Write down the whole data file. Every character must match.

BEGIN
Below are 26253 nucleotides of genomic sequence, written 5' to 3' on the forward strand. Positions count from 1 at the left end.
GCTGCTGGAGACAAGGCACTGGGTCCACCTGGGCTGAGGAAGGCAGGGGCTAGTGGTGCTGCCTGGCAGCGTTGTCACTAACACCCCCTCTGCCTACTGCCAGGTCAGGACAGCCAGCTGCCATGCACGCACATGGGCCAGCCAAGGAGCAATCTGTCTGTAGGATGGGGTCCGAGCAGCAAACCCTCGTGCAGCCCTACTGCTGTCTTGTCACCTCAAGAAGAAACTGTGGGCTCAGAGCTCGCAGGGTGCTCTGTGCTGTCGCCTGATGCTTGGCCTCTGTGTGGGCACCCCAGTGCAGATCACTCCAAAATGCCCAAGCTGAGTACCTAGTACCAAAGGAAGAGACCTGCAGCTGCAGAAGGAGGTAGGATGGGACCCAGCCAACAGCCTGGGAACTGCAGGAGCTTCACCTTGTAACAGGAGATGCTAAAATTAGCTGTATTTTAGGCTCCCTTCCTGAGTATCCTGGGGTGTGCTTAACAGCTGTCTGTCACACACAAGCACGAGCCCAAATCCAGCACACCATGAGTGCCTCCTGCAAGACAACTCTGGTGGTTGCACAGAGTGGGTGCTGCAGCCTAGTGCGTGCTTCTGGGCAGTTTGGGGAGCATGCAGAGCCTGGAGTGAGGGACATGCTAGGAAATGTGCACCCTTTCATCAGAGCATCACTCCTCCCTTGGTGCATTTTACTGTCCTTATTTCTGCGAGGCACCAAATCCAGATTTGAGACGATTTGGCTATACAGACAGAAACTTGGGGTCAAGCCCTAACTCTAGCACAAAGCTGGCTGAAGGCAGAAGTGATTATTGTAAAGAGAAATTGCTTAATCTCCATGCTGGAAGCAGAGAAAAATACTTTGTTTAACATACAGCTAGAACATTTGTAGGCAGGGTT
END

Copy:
Below are 26253 nucleotides of genomic sequence, written 5' to 3' on the forward strand. Positions count from 1 at the left end.
GCTGCTGGAGACAAGGCACTGGGTCCACCTGGGCTGAGGAAGGCAGGGGCTAGTGGTGCTGCCTGGCAGCGTTGTCACTAACACCCCCTCTGCCTACTGCCAGGTCAGGACAGCCAGCTGCCATGCACGCACATGGGCCAGCCAAGGAGCAATCTGTCTGTAGGATGGGGTCCGAGCAGCAAACCCTCGTGCAGCCCTACTGCTGTCTTGTCACCTCAAGAAGAAACTGTGGGCTCAGAGCTCGCAGGGTGCTCTGTGCTGTCGCCTGATGCTTGGCCTCTGTGTGGGCACCCCAGTGCAGATCACTCCAAAATGCCCAAGCTGAGTACCTAGTACCAAAGGAAGAGACCTGCAGCTGCAGAAGGAGGTAGGATGGGACCCAGCCAACAGCCTGGGAACTGCAGGAGCTTCACCTTGTAACAGGAGATGCTAAAATTAGCTGTATTTTAGGCTCCCTTCCTGAGTATCCTGGGGTGTGCTTAACAGCTGTCTGTCACACACAAGCACGAGCCCAAATCCAGCACACCATGAGTGCCTCCTGCAAGACAACTCTGGTGGTTGCACAGAGTGGGTGCTGCAGCCTAGTGCGTGCTTCTGGGCAGTTTGGGGAGCATGCAGAGCCTGGAGTGAGGGACATGCTAGGAAATGTGCACCCTTTCATCAGAGCATCACTCCTCCCTTGGTGCATTTTACTGTCCTTATTTCTGCGAGGCACCAAATCCAGATTTGAGACGATTTGGCTATACAGACAGAAACTTGGGGTCAAGCCCTAACTCTAGCACAAAGCTGGCTGAAGGCAGAAGTGATTATTGTAAAGAGAAATTGCTTAATCTCCATGCTGGAAGCAGAGAAAAATACTTTGTTTAACATACAGCTAGAACATTTGTAGGCAGGGTT